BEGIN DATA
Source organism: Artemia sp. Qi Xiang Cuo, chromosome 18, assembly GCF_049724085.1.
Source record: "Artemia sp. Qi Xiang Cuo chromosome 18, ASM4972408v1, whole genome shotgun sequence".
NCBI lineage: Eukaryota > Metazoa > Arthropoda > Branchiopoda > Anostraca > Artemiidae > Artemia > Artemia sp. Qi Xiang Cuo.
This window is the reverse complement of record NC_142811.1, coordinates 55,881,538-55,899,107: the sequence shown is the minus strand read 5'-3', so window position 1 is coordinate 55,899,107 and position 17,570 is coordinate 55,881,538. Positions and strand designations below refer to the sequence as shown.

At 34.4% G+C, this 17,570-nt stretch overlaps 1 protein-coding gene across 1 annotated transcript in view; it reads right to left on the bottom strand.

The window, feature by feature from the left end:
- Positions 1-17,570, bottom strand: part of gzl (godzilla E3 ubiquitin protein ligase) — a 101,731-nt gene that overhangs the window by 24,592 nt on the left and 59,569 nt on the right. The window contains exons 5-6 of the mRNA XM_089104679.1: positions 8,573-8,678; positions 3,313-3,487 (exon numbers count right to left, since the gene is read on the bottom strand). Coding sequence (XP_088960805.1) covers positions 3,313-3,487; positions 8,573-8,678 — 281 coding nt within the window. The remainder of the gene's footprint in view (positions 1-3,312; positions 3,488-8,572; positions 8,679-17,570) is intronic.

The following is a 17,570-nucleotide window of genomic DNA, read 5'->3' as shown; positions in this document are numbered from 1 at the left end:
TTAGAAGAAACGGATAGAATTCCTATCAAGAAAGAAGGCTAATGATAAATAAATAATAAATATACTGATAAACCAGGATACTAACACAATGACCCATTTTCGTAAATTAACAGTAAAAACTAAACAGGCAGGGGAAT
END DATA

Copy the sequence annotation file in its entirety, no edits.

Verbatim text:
Source organism: Artemia sp. Qi Xiang Cuo, chromosome 18, assembly GCF_049724085.1.
Source record: "Artemia sp. Qi Xiang Cuo chromosome 18, ASM4972408v1, whole genome shotgun sequence".
NCBI lineage: Eukaryota > Metazoa > Arthropoda > Branchiopoda > Anostraca > Artemiidae > Artemia > Artemia sp. Qi Xiang Cuo.
This window is the reverse complement of record NC_142811.1, coordinates 55,881,538-55,899,107: the sequence shown is the minus strand read 5'-3', so window position 1 is coordinate 55,899,107 and position 17,570 is coordinate 55,881,538. Positions and strand designations below refer to the sequence as shown.

At 34.4% G+C, this 17,570-nt stretch overlaps 1 protein-coding gene across 1 annotated transcript in view; it reads right to left on the bottom strand.

The window, feature by feature from the left end:
- Positions 1-17,570, bottom strand: part of gzl (godzilla E3 ubiquitin protein ligase) — a 101,731-nt gene that overhangs the window by 24,592 nt on the left and 59,569 nt on the right. The window contains exons 5-6 of the mRNA XM_089104679.1: positions 8,573-8,678; positions 3,313-3,487 (exon numbers count right to left, since the gene is read on the bottom strand). Coding sequence (XP_088960805.1) covers positions 3,313-3,487; positions 8,573-8,678 — 281 coding nt within the window. The remainder of the gene's footprint in view (positions 1-3,312; positions 3,488-8,572; positions 8,679-17,570) is intronic.

The following is a 17,570-nucleotide window of genomic DNA, read 5'->3' as shown; positions in this document are numbered from 1 at the left end:
TTAGAAGAAACGGATAGAATTCCTATCAAGAAAGAAGGCTAATGATAAATAAATAATAAATATACTGATAAACCAGGATACTAACACAATGACCCATTTTCGTAAATTAACAGTAAAAACTAAACAGGCAGGGGAAT